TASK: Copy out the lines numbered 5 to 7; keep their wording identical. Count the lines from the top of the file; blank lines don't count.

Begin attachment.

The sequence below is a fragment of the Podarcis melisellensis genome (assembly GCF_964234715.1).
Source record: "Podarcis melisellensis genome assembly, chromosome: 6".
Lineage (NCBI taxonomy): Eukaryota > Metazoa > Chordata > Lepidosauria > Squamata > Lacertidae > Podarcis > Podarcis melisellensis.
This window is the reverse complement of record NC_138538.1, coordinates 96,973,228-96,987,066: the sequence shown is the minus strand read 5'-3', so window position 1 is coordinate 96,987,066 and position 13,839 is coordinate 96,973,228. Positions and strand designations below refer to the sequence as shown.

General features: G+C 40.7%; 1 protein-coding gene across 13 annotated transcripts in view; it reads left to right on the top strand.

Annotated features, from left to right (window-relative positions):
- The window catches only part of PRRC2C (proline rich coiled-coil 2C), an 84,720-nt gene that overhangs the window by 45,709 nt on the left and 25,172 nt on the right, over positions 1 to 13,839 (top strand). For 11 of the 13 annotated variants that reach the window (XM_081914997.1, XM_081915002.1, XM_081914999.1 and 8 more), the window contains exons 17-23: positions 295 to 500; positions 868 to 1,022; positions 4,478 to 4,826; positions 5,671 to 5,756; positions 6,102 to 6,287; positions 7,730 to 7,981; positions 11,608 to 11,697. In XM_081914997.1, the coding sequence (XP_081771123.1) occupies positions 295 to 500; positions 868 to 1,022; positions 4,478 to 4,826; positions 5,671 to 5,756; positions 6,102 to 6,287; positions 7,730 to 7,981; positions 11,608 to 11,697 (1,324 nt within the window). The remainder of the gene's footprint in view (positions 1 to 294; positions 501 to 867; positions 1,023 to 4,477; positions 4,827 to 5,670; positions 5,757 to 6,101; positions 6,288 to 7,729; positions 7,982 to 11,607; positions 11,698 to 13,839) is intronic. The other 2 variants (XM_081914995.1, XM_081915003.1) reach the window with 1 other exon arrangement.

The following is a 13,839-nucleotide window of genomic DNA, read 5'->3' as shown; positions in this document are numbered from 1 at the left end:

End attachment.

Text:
General features: G+C 40.7%; 1 protein-coding gene across 13 annotated transcripts in view; it reads left to right on the top strand.

Annotated features, from left to right (window-relative positions):
- The window catches only part of PRRC2C (proline rich coiled-coil 2C), an 84,720-nt gene that overhangs the window by 45,709 nt on the left and 25,172 nt on the right, over positions 1 to 13,839 (top strand). For 11 of the 13 annotated variants that reach the window (XM_081914997.1, XM_081915002.1, XM_081914999.1 and 8 more), the window contains exons 17-23: positions 295 to 500; positions 868 to 1,022; positions 4,478 to 4,826; positions 5,671 to 5,756; positions 6,102 to 6,287; positions 7,730 to 7,981; positions 11,608 to 11,697. In XM_081914997.1, the coding sequence (XP_081771123.1) occupies positions 295 to 500; positions 868 to 1,022; positions 4,478 to 4,826; positions 5,671 to 5,756; positions 6,102 to 6,287; positions 7,730 to 7,981; positions 11,608 to 11,697 (1,324 nt within the window). The remainder of the gene's footprint in view (positions 1 to 294; positions 501 to 867; positions 1,023 to 4,477; positions 4,827 to 5,670; positions 5,757 to 6,101; positions 6,288 to 7,729; positions 7,982 to 11,607; positions 11,698 to 13,839) is intronic. The other 2 variants (XM_081914995.1, XM_081915003.1) reach the window with 1 other exon arrangement.